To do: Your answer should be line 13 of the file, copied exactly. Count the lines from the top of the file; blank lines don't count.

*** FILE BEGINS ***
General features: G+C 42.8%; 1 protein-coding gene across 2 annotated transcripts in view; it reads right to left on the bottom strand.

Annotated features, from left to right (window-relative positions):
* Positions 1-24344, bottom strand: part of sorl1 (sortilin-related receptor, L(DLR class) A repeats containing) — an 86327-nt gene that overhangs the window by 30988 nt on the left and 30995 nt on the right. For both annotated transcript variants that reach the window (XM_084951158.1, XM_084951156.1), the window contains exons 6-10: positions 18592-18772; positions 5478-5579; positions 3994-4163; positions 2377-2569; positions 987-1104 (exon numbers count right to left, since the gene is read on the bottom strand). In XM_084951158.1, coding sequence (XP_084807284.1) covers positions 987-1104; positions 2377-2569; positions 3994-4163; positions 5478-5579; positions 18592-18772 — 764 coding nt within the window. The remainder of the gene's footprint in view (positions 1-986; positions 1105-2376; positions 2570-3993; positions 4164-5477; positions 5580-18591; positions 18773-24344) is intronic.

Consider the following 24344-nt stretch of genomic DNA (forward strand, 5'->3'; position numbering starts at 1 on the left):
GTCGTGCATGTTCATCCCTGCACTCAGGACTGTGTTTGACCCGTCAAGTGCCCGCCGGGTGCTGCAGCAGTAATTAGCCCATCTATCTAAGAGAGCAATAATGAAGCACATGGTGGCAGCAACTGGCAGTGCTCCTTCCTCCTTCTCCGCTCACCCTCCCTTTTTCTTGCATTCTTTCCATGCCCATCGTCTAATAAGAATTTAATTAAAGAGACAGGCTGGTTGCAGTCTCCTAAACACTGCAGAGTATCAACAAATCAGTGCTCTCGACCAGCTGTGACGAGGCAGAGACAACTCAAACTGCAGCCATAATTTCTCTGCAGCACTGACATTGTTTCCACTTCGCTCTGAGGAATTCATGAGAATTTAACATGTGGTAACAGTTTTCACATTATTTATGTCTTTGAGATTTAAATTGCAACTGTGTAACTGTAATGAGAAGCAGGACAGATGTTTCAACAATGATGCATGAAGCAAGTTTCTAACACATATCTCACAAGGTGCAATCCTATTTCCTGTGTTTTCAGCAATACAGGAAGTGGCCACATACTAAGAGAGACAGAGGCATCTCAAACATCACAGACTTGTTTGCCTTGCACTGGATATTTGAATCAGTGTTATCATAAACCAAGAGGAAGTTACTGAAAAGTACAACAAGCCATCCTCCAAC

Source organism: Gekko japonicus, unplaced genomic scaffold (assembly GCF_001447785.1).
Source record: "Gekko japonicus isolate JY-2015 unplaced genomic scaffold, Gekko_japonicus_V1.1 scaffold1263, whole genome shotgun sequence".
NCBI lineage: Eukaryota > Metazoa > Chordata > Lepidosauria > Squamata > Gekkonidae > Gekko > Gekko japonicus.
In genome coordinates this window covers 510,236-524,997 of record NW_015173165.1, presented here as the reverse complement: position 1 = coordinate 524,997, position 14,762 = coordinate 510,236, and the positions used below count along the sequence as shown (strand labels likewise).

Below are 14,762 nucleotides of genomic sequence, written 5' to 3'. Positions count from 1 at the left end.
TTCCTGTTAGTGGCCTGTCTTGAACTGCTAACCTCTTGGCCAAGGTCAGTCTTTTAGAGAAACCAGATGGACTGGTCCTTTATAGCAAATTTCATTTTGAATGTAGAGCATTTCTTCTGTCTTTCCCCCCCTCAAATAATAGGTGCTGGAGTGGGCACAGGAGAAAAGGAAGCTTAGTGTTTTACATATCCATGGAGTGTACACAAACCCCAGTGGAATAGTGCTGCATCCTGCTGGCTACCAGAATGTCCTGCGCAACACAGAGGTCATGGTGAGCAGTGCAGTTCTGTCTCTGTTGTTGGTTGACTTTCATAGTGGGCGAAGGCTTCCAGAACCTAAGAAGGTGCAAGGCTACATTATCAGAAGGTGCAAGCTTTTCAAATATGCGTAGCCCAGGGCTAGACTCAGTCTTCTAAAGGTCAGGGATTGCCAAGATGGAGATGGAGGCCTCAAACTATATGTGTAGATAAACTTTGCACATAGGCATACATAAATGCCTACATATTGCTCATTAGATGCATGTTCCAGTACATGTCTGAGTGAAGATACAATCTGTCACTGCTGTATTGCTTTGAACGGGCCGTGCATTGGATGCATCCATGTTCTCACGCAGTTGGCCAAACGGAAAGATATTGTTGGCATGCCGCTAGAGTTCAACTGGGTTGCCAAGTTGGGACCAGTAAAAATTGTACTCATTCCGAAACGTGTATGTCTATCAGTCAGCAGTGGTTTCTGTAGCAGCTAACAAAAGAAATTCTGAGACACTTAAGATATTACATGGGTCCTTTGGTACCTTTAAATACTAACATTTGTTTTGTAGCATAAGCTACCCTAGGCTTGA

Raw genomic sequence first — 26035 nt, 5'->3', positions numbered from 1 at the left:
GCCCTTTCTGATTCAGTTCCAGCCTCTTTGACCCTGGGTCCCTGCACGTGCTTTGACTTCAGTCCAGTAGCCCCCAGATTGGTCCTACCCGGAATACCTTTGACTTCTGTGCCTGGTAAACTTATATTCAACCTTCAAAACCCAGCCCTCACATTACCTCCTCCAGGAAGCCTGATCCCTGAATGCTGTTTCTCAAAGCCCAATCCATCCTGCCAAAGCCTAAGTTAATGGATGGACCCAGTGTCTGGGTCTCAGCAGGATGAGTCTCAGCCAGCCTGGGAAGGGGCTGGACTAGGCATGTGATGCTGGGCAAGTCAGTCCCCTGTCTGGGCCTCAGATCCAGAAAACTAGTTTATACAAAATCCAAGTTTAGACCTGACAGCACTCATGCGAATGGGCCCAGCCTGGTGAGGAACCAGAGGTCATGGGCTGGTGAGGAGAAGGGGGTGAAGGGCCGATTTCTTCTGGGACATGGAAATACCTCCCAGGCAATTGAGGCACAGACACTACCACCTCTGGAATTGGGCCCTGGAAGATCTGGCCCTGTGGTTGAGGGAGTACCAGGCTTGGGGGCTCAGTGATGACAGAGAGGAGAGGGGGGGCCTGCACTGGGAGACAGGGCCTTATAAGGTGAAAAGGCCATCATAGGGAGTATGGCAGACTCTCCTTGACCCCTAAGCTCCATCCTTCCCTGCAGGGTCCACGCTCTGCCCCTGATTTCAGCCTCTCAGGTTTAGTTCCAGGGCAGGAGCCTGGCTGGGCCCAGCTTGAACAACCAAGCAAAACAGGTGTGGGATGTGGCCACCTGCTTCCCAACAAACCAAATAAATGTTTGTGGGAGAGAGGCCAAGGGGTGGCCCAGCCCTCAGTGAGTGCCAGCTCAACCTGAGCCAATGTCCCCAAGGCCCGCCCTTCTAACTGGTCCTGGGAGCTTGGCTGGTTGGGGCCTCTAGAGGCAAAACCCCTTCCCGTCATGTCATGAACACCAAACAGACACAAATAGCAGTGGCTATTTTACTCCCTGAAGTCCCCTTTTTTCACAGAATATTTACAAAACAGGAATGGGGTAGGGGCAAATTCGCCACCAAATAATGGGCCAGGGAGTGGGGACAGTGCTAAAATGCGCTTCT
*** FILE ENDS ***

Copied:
GCCCTTTCTGATTCAGTTCCAGCCTCTTTGACCCTGGGTCCCTGCACGTGCTTTGACTTCAGTCCAGTAGCCCCCAGATTGGTCCTACCCGGAATACCTTTGACTTCTGTGCCTGGTAAACTTATATTCAACCTTCAAAACCCAGCCCTCACATTACCTCCTCCAGGAAGCCTGATCCCTGAATGCTGTTTCTCAAAGCCCAATCCATCCTGCCAAAGCCTAAGTTAATGGATGGACCCAGTGTCTGGGTCTCAGCAGGATGAGTCTCAGCCAGCCTGGGAAGGGGCTGGACTAGGCATGTGATGCTGGGCAAGTCAGTCCCCTGTCTGGGCCTCAGATCCAGAAAACTAGTTTATACAAAATCCAAGTTTAGACCTGACAGCACTCATGCGAATGGGCCCAGCCTGGTGAGGAACCAGAGGTCATGGGCTGGTGAGGAGAAGGGGGTGAAGGGCCGATTTCTTCTGGGACATGGAAATACCTCCCAGGCAATTGAGGCACAGACACTACCACCTCTGGAATTGGGCCCTGGAAGATCTGGCCCTGTGGTTGAGGGAGTACCAGGCTTGGGGGCTCAGTGATGACAGAGAGGAGAGGGGGGGCCTGCACTGGGAGACAGGGCCTTATAAGGTGAAAAGGCCATCATAGGGAGTATGGCAGACTCTCCTTGACCCCTAAGCTCCATCCTTCCCTGCAGGGTCCACGCTCTGCCCCTGATTTCAGCCTCTCAGGTTTAGTTCCAGGGCAGGAGCCTGGCTGGGCCCAGCTTGAACAACCAAGCAAAACAGGTGTGGGATGTGGCCACCTGCTTCCCAACAAACCAAATAAATGTTTGTGGGAGAGAGGCCAAGGGGTGGCCCAGCCCTCAGTGAGTGCCAGCTCAACCTGAGCCAATGTCCCCAAGGCCCGCCCTTCTAACTGGTCCTGGGAGCTTGGCTGGTTGGGGCCTCTAGAGGCAAAACCCCTTCCCGTCATGTCATGAACACCAAACAGACACAAATAGCAGTGGCTATTTTACTCCCTGAAGTCCCCTTTTTTCACAGAATATTTACAAAACAGGAATGGGGTAGGGGCAAATTCGCCACCAAATAATGGGCCAGGGAGTGGGGACAGTGCTAAAATGCGCTTCT